Cardiomyopathy in Children: Symptoms, Treatment, & Mortality

Need for aggressive treatment
Most adults with cardiomyopathy have minor symptoms without serious limitations or major problems for years. By contrast, cardiomyopathy diagnosed in young children usually signifies that a serious heart condition that requires aggressive treatment — especially with concerns over how the heart muscle will respond with each additional growth spurt. With the help of medication or surgery, the condition may stabilize in some older children over time. But in severe cases, small children may experience progressive symptoms quickly leading to heart failure.

Cardiomyopathy also progresses differently in children than in adults. Children who are diagnosed at an early age, generally have a poor prognosis — but this also depends on the form of the disease and its stage. When diagnosed in young children for example, dilated cardiomyopathy, can progress quite rapidly.

Up to 40 percent of diagnosed children with dilated cardiomyopathy fail medical management within the first year of diagnosis. Those that survive many have permanently impaired heart function. Children with hypertrophic cardiomyopathy may fare better, but not always.

Sudden death accounts for 50 percent of deaths in children with hypertrophic cardiomyopathy and 28 percent of deaths in children with restrictive cardiomyopathy

Heart failure is usually a long-term or chronic illness. It may get worse over time and some people even develop severe heart failure that medicines, surgery and other treatments can no longer improve. Compared with adults who have cardiomyopathy are more like to die or need heart transplants — the rates of both death and transplants are much higher in children than in adults.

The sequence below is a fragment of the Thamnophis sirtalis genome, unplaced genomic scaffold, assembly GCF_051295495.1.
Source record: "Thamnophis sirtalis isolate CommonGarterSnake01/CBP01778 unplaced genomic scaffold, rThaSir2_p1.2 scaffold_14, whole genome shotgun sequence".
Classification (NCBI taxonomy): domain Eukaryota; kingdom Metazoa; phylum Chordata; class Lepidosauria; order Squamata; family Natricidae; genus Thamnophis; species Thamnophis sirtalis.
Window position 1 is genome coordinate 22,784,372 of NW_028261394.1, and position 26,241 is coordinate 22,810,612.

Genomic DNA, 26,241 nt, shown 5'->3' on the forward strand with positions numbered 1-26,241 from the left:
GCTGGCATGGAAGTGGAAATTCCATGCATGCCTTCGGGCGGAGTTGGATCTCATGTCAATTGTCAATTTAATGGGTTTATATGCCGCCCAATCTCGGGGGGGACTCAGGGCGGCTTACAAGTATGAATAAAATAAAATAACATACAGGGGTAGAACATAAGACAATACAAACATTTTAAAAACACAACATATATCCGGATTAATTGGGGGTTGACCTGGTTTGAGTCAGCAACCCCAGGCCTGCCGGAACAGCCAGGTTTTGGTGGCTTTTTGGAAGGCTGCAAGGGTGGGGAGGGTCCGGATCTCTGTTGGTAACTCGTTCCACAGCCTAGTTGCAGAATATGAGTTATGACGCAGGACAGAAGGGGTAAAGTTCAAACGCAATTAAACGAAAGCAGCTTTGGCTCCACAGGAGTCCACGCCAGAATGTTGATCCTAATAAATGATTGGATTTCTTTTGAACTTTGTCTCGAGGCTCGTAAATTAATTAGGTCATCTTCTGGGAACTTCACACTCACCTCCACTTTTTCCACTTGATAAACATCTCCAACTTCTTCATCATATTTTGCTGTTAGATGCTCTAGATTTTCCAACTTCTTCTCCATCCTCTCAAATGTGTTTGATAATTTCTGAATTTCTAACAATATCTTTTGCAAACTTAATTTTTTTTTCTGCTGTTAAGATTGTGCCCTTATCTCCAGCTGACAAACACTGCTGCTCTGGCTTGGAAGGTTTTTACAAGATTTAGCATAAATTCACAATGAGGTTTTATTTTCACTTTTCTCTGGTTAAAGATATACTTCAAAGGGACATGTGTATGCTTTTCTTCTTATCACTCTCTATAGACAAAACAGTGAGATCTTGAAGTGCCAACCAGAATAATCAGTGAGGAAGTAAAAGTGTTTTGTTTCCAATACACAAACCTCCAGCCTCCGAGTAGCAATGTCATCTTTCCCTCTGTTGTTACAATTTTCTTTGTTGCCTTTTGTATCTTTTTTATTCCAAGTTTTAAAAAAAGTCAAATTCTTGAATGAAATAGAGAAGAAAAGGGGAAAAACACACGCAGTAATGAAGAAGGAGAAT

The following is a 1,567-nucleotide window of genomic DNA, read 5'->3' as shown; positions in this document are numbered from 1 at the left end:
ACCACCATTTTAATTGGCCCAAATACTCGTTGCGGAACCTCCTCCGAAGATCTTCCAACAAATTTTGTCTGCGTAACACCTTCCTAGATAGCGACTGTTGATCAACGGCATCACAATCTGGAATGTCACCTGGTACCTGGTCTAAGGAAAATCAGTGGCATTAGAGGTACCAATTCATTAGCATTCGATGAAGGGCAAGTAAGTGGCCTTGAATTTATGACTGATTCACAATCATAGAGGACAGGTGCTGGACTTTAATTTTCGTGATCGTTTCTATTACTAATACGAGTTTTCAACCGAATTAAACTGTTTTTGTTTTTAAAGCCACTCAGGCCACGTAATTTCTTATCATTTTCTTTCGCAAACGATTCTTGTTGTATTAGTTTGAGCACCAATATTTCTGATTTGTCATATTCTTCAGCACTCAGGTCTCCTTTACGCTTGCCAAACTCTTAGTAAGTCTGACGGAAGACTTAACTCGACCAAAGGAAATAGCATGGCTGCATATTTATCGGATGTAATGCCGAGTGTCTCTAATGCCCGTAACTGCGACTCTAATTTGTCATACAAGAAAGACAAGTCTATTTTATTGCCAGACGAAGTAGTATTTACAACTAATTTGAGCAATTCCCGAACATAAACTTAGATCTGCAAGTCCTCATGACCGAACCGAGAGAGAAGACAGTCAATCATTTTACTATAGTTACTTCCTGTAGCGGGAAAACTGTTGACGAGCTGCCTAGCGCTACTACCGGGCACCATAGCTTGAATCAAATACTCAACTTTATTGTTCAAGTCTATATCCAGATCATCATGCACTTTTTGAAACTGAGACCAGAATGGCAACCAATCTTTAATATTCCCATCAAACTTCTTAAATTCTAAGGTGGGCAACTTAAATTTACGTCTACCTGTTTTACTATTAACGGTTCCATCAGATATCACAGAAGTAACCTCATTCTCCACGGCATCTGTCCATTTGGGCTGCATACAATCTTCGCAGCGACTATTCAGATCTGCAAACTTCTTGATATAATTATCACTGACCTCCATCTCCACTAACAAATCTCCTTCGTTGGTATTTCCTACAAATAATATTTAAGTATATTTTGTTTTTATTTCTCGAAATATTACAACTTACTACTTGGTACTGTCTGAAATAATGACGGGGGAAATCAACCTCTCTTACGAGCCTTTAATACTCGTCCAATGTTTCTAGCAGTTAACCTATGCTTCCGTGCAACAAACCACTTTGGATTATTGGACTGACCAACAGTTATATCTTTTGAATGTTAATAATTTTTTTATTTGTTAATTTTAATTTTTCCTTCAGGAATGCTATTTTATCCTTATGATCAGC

This is usually attributed to the more fragile state of infants and young children and to the advanced progression of the disease when it’s coupled with another genetic disorder. Often, this is also due to the fact that cardiomyopathy is not detected until the end stage when obvious symptoms of heart failure are apparent. In routine check-ups, cardiomyopathy is often missed when there are no obvious symptoms — like heart murmur — or when there is no reason for diagnostic testing, like when there is no family history of the disease.

Right now, there is no cure or treatment that can return the heart to normal or guarantee long-term survival. Occasionally, children with certain types of cardiomyopathy improve — but the vast majority don’t show any recovery in heart function.

If cardiomyopathy is diagnosed in the early stages, it may be controlled with long-term drug therapy and placement of a pacemaker or defibrillator. If it’s detected at an advanced stage, critically ill patients will require immediate lifesaving measures — placement of a breathing tube or mechanical ventilator and administration of medications intravenously — usually dobutamine and dopamine — to improve blood pressure and heart function. It’s only when the patient has stabilized that therapy involving oral medication, implantable devices, surgery or heart transplantation can be considered and begun.

The medical management of a child with cardiomyopathy should be done in consultation with:
• a pediatric cardiologist
• a cardiothoracic surgeon
• an electrophysiologist
• a geneticist